« The Case of the Irvington Squire | Main | Green Building's Resident Curmudgeon »


Feed You can follow this conversation by subscribing to the comment feed for this post.


I posted some stills from the demo on my blog at: http://www.bradcarlile.com/blog/?p=67


I doubt anyone will take offense at you pitching your film, especially when the footage may serve to document the idiocy inherent in demolition of the Rosefriend Apartment Building. It's somewhat stunning to realize just how easily concern for fundamental values inherent to the world we live, can be overwhelmed by the cheap thrill of a building coming down. Well, in the not so long run, maybe it won't be thought of as so cheap after all.

The difference between the two words, 'destruction' and 'demolition', is definitely important where the Rosefriend is concerned. 'Destruction' seems more the outcome of anger. The fate of the structurally obsolete but aesthetically distinguished Rosefriend Apartments and a part of accompanying basic essentials of life outdoors in Downtown Portland, wasn't brought on by anger, so much as it was by indifference and ignorance. Simple,or maybe more correctly, simple-minded demolition.

Just think....a 100 years from now, another person may make a similar film documenting the destruction of the now rising Ladd Tower.


Thanks for the posting. I lived in that beautiful building when I first moved to Portland. Best home by far. I might've still be living there had it not been demolished. Too bad it's gone.


I'm torn a bit. What kind of city could ever be built if we preserved everything that had ever been built? I'm not sure.

With the new building going up won't Portland be better for it? With many more families able to live in the cultural district, the core of the city - Portland's better for that I think.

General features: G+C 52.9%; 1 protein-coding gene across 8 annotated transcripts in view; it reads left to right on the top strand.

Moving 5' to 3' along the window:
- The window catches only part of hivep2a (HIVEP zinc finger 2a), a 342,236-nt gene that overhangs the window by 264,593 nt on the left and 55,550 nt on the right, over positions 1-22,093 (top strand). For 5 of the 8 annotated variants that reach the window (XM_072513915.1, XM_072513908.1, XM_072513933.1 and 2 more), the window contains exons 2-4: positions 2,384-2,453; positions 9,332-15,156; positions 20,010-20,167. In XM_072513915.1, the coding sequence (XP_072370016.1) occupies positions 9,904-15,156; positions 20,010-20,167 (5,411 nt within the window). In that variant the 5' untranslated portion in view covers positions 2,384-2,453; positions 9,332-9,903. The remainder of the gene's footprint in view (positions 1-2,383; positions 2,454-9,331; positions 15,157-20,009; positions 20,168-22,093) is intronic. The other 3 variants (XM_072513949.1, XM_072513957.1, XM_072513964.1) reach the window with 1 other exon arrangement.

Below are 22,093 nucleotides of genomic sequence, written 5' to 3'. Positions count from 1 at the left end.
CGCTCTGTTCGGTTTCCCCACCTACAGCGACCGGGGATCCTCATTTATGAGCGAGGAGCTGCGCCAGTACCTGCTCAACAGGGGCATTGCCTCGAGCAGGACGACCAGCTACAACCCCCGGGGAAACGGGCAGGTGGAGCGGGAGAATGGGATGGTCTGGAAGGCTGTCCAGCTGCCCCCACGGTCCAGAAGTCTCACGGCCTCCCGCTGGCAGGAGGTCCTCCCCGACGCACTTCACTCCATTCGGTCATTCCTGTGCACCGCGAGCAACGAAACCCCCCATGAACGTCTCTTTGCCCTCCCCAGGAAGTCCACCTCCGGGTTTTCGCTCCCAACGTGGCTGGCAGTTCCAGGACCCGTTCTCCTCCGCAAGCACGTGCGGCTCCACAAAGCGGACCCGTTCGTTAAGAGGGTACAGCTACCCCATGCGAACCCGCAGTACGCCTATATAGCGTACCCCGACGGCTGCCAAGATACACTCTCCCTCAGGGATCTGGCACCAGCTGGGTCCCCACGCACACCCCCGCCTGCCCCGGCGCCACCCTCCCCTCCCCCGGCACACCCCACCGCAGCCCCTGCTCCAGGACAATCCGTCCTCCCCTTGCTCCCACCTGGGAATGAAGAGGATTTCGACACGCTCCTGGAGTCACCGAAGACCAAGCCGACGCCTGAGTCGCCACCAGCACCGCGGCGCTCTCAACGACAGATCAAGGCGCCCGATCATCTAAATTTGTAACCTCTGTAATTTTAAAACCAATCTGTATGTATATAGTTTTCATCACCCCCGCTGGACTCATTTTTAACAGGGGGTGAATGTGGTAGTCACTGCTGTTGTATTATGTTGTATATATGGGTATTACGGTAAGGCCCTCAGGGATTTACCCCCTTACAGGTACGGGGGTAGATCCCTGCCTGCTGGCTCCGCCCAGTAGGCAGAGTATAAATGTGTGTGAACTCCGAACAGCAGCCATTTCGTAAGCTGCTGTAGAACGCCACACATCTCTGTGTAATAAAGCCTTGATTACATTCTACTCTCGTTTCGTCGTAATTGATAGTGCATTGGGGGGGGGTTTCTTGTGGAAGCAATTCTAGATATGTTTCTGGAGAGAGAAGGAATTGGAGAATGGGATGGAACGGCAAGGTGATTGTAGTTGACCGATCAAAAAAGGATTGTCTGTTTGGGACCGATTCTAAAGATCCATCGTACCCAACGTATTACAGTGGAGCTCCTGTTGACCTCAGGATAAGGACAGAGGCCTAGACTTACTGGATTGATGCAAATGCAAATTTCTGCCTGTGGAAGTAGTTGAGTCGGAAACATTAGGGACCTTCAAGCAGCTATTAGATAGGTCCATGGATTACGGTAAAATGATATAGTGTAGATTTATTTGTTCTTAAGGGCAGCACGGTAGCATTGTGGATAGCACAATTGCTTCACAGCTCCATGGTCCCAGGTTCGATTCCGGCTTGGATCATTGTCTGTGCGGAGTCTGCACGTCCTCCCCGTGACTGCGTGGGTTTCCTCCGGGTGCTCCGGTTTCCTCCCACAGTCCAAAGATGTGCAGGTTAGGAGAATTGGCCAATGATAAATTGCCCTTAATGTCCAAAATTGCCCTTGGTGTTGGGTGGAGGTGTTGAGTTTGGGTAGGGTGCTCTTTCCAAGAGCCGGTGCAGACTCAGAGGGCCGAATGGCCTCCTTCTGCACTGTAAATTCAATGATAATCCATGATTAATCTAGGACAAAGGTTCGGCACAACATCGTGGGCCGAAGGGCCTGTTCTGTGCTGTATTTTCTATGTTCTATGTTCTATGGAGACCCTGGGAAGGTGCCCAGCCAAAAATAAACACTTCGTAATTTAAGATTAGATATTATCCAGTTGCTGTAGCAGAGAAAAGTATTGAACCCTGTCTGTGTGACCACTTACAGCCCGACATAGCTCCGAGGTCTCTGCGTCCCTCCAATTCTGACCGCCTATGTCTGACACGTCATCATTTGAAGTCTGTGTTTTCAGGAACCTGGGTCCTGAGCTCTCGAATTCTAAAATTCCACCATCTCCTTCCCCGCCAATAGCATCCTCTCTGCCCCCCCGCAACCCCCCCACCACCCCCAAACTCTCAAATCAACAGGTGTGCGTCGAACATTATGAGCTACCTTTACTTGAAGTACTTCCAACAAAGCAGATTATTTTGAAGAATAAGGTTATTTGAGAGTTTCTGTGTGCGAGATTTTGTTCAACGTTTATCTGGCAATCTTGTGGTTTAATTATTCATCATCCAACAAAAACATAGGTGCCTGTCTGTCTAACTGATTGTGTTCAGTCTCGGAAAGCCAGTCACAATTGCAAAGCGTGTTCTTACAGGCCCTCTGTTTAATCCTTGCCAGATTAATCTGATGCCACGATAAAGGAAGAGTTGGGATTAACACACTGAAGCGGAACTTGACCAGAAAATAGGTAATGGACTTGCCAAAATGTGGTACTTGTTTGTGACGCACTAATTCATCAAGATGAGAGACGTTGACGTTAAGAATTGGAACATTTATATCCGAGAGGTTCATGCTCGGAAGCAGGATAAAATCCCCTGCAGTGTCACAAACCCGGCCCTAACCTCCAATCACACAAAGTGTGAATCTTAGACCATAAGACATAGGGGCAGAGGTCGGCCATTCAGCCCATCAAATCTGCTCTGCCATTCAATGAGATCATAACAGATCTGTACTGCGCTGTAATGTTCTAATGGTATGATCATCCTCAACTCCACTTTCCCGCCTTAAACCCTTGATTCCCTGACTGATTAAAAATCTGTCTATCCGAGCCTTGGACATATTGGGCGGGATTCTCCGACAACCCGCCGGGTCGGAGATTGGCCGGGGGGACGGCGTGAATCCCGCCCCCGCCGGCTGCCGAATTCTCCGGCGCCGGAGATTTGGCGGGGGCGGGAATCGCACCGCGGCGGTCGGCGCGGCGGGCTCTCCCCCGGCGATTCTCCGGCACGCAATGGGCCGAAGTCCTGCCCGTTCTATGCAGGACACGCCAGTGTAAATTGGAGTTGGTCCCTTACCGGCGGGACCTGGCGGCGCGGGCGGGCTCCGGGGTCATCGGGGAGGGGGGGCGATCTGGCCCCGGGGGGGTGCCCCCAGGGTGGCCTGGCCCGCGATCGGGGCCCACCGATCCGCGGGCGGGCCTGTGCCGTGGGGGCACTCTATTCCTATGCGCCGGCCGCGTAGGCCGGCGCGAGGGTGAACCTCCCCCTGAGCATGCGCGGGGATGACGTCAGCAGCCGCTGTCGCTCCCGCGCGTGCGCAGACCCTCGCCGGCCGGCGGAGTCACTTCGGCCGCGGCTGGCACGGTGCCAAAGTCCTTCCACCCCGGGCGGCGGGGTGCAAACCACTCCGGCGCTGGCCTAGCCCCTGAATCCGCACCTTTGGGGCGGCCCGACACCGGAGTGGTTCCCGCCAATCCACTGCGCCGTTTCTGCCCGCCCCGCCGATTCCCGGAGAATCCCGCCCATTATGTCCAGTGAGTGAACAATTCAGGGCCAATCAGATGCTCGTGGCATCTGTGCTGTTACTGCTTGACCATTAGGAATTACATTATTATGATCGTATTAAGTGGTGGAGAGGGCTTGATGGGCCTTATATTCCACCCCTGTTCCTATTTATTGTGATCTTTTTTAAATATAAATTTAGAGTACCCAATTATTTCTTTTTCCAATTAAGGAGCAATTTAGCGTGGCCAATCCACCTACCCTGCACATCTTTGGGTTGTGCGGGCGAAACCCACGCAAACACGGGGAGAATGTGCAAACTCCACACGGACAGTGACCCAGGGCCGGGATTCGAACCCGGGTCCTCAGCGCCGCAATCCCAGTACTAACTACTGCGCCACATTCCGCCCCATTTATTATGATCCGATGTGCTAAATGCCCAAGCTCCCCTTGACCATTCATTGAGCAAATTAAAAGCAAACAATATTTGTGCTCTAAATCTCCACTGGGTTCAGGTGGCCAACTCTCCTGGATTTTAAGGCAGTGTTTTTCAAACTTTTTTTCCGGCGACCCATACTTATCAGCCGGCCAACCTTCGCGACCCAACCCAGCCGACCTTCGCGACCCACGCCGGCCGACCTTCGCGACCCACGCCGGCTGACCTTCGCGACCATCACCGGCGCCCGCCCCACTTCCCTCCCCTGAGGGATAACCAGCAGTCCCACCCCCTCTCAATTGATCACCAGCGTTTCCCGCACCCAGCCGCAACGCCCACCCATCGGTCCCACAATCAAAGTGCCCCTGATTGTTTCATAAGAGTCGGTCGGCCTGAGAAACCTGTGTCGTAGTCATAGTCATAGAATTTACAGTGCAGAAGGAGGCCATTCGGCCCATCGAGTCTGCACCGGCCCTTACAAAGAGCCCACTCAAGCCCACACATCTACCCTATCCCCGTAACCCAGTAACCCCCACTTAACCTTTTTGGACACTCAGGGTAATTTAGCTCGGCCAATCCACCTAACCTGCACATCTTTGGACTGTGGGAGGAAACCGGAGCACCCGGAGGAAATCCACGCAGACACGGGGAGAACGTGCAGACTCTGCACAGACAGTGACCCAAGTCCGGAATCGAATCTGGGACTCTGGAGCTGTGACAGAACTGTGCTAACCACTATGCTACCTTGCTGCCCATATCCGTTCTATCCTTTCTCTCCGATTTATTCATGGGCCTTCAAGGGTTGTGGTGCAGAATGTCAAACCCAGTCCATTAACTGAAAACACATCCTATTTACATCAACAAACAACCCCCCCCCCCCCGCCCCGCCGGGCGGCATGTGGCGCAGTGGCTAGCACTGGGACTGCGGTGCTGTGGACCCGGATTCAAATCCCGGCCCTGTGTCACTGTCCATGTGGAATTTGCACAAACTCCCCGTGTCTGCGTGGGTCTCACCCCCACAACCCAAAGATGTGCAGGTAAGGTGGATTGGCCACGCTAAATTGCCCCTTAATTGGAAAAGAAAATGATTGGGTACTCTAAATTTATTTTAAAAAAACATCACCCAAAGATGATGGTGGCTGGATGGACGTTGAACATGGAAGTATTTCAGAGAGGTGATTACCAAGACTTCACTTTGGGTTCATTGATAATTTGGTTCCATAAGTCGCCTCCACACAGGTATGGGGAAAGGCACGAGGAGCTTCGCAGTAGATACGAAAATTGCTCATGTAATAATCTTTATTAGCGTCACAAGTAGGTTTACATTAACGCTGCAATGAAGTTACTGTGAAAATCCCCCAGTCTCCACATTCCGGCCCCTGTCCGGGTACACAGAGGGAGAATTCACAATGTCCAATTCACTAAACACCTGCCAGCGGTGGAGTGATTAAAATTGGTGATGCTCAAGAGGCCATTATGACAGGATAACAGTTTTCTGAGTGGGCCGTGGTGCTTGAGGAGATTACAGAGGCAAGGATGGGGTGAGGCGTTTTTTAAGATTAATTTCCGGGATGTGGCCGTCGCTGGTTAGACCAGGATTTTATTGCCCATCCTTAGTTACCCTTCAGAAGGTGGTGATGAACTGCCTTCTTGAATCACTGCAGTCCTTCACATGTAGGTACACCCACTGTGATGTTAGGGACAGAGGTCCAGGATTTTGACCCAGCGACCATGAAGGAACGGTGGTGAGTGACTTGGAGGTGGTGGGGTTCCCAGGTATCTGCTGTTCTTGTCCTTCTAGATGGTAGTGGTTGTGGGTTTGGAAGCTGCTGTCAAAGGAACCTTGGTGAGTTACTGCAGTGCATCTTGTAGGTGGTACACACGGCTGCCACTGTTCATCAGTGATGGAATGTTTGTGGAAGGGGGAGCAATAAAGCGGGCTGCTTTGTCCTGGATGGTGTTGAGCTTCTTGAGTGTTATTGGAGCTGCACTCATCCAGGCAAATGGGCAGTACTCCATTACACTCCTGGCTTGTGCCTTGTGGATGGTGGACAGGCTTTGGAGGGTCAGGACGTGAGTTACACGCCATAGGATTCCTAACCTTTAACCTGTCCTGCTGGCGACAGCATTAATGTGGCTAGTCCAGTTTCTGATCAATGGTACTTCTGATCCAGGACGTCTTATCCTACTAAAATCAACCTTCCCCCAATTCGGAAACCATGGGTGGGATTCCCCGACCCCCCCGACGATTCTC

The losses I lament are the ones which make way for nothing better; thankfully those are few and far between in this city.


I went down to check out the Ladd Carriage House move and saw them demo some of the Rosefriend. Pretty sad.

As for the comment before me, we don't need to "preserve everything that had ever been built". But there is no need to take down completely function and (although subjective) beautiful buildings. If it had to be done, at least deconstruct it. It made me sick seeing all that nice interior wood and other building materials just destroyed.

Brian Libby

My understanding was that a lot of the materials were going to be salvaged. Does anybody know what the status is?


On the historic building front, there's another threat: to the old Auto Rest building on Southwest 10th Avenue, former home to Bee Tailors, which the Goodman family wants to demolish so it can build an office building. (See. 2/29 Business Journal).

Fortunately, preservationists stopped another threat when TriMet abandoned plans to raze the Figo House on Southwest Jackson Street, following the exposure of its secret plans to do so and a public outcry.

washington dc apartments

Yeah, i agree. the "destruction" has a more negative thought than "demolition". I watched your five-minute film and it is so great.


stu goldhawk

Nearly all of the materials will be salvaged from this demolition


The comments to this entry are closed.

Lead Sponsors


Portland Architecture on Facebook

More writing from Brian Libby


  • StatCounter
Blog powered by Typepad

Paperblogs Network

Google Analytics

  • Google Analytics

Awards & Honors